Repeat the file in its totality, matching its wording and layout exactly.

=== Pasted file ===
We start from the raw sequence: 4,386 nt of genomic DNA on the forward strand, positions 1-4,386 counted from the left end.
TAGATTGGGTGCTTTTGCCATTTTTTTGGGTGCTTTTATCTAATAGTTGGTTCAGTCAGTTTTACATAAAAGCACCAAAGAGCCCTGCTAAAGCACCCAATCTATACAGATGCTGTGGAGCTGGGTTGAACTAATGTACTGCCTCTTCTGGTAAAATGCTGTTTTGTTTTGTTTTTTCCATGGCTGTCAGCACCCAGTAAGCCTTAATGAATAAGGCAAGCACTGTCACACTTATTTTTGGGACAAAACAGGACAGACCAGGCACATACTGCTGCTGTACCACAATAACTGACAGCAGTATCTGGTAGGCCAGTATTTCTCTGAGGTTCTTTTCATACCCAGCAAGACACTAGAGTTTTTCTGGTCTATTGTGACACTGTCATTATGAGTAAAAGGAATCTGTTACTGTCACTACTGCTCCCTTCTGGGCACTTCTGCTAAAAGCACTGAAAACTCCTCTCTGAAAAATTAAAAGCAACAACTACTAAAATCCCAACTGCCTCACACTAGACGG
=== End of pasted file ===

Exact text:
We start from the raw sequence: 4,386 nt of genomic DNA on the forward strand, positions 1-4,386 counted from the left end.
TAGATTGGGTGCTTTTGCCATTTTTTTGGGTGCTTTTATCTAATAGTTGGTTCAGTCAGTTTTACATAAAAGCACCAAAGAGCCCTGCTAAAGCACCCAATCTATACAGATGCTGTGGAGCTGGGTTGAACTAATGTACTGCCTCTTCTGGTAAAATGCTGTTTTGTTTTGTTTTTTCCATGGCTGTCAGCACCCAGTAAGCCTTAATGAATAAGGCAAGCACTGTCACACTTATTTTTGGGACAAAACAGGACAGACCAGGCACATACTGCTGCTGTACCACAATAACTGACAGCAGTATCTGGTAGGCCAGTATTTCTCTGAGGTTCTTTTCATACCCAGCAAGACACTAGAGTTTTTCTGGTCTATTGTGACACTGTCATTATGAGTAAAAGGAATCTGTTACTGTCACTACTGCTCCCTTCTGGGCACTTCTGCTAAAAGCACTGAAAACTCCTCTCTGAAAAATTAAAAGCAACAACTACTAAAATCCCAACTGCCTCACACTAGACGG